American antiques figure Henry David Thoreau created a plan to Mathama Gandhi a century later on how to free the peoples of India from British rule in his essay On Civil Disobedience. In this Thoreau discusses his time in jail in protest of a new tax to support a war against Mexico during which American soldiers occupied Mexico City. To Thoreau this was not what his idealized Athens on a hill should be doing to the neighbors, who surely had their rights to their own gardens.
And in stating his protest openly and be able to survive jail yet continue to speak his mind was such an inspiration to Gandhi. America had a voice in the world and this voice for freedom and justice for all independent and free was a firm base to occupy. The lawyer in Gandhi would be aware that across several seas another American, Franklin Roosevelt was prodding his new chum Wnston Churchill on fighting this good war so that all might be free was a worrysome aspect of friendship with the Americans.
To Churchill, it seemed near impossible to convince these fine Americans of how things were in that regard. Americans including that chap Thoreau seemed to have no appreciation of all the good that comes down from benevolent English rule over the lesser classes. He tried to little avail to assure the Americans that the British Empire was surely was all in the good order of things in the world as Churchill had lived his life.
To wear it even when fashion changed quickly after the war was to become a badge of honor. To make and wear your own became its reverse status symbol and a badge of honor: you were quietly standing up to the British. So whether he was on his way with his flock to the salt mines or jail, Gandhi wore his same salt encrusted robes to all. And even when beaten and bleeding he would gather himself and his followers into peaceful prayer groups and stay with their traditions and inner respect, which the British rarely had time to allow.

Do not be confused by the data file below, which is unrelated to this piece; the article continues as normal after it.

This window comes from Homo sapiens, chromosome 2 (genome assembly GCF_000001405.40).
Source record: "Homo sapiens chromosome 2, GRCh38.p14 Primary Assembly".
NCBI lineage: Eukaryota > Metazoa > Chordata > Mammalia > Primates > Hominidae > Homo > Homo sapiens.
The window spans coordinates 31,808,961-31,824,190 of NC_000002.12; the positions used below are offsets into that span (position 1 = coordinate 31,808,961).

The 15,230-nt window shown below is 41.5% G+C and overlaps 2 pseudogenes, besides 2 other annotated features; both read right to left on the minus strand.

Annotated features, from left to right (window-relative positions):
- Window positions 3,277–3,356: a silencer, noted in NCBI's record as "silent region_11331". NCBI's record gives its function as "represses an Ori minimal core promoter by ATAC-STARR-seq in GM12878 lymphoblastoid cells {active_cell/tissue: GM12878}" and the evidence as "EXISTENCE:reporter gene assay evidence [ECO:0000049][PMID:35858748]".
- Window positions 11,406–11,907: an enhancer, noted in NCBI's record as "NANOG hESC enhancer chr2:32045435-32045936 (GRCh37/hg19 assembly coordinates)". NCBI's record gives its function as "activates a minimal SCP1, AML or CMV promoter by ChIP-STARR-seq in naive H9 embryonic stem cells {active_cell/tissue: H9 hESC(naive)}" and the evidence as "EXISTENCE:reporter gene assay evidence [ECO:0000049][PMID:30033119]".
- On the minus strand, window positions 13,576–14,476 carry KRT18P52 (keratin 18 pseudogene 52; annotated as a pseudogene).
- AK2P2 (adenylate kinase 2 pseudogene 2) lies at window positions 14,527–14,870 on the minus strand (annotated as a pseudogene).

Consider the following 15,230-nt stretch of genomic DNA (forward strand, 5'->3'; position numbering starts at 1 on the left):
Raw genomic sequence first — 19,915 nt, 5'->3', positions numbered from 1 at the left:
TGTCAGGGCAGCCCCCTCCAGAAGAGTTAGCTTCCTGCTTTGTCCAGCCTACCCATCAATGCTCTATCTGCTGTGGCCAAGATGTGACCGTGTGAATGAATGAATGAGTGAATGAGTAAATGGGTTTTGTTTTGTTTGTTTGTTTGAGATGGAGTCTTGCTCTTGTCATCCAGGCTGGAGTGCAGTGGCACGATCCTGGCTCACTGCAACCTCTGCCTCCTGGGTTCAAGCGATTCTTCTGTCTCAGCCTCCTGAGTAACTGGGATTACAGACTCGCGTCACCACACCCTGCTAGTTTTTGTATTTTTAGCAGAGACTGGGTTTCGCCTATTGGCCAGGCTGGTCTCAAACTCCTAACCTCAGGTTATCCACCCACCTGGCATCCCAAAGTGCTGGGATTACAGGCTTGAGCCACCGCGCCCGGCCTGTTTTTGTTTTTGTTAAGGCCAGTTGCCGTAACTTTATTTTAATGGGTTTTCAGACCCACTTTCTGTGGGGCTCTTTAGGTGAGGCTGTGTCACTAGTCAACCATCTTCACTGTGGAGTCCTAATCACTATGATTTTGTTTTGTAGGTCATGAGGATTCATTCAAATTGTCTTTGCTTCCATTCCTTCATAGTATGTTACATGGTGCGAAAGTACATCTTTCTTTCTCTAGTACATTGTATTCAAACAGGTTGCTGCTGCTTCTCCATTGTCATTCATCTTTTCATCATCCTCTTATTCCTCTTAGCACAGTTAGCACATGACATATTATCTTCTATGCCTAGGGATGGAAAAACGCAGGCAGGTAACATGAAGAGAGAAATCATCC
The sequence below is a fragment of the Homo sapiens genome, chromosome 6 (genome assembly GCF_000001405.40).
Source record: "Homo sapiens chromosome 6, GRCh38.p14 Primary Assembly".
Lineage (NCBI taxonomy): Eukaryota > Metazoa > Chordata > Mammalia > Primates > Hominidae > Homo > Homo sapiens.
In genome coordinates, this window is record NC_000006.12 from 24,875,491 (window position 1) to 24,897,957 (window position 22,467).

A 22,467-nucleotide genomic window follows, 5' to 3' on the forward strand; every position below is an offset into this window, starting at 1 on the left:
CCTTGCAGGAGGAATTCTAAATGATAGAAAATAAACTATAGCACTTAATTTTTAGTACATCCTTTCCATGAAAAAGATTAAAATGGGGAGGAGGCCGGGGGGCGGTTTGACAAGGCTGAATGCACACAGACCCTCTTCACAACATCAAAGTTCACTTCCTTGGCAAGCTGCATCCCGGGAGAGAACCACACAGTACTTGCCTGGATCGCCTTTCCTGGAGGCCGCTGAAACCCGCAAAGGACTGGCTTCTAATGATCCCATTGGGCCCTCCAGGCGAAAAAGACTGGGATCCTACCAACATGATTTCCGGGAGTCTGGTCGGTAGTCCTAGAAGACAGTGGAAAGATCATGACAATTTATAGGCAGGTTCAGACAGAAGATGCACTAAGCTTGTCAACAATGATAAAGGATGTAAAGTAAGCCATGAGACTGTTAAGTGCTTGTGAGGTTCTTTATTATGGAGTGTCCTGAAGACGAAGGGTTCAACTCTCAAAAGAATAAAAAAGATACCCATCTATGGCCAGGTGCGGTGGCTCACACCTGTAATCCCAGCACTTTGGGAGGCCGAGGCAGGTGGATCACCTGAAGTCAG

Britain, like ancient India of the Raj, ruled by the color of your skin: lighter on top, darkest at the bottom. Only an untouchable to carry your latrine, as would his son after him, and his father before. The seasons would change quickly and the modern world would intrude. The fashions of the French and the bikini and a loosening of moral strict behaviors were to wash over the shores of India without a ripple. The ways to set yourself free was to understand this, and to incorporate a respect for grace and harmony as it flowed from your society to you need not change at the whim of fashion.
And always when or where there are more primary needs then the issue at hand must be dealt with clearly and with no discrimination other than to discern the truth and speak it. Gandhi would show that to apply ourselves to our task would mirror in our garb by the resonence and permanence of what was trying to be achieved. And how you evade the elusive butterfly of fashion will be determined by each item you wear. And how best to appear to be with the great fashion tide flow of life and not in resistance to that. But in at a deeper closer and more personal way you can show who you are in such subtle ways as you know or dare.
The small pin from a loved one or a momento of something no longer in fashion but still expressing something intangible inside you. Wear it. Time for the lady in purple in you to have her say. For, as Napoleon said of China, this is a sleeping giant, let her sleep. For when she awakens, her roar shall surely shake the earth. Time, gentleman, please, to hear the dragons roar, feel the earth move. They love our fashions. They wear our fashions. They make our fashions. They send, we buy.
Time to stand up to the tyranny of the mall. Respect for human dignity and reverence for the dream of the American antiques hero says go for it. Wear it and be proud. If it is that out of fashion, it may even have been made in America. And you must feel comfort from that.
Derek Dashwood enjoys noticing positive ways we progress, the combining of science into the humanities to measure politics, wise use and mis use of power and protective love at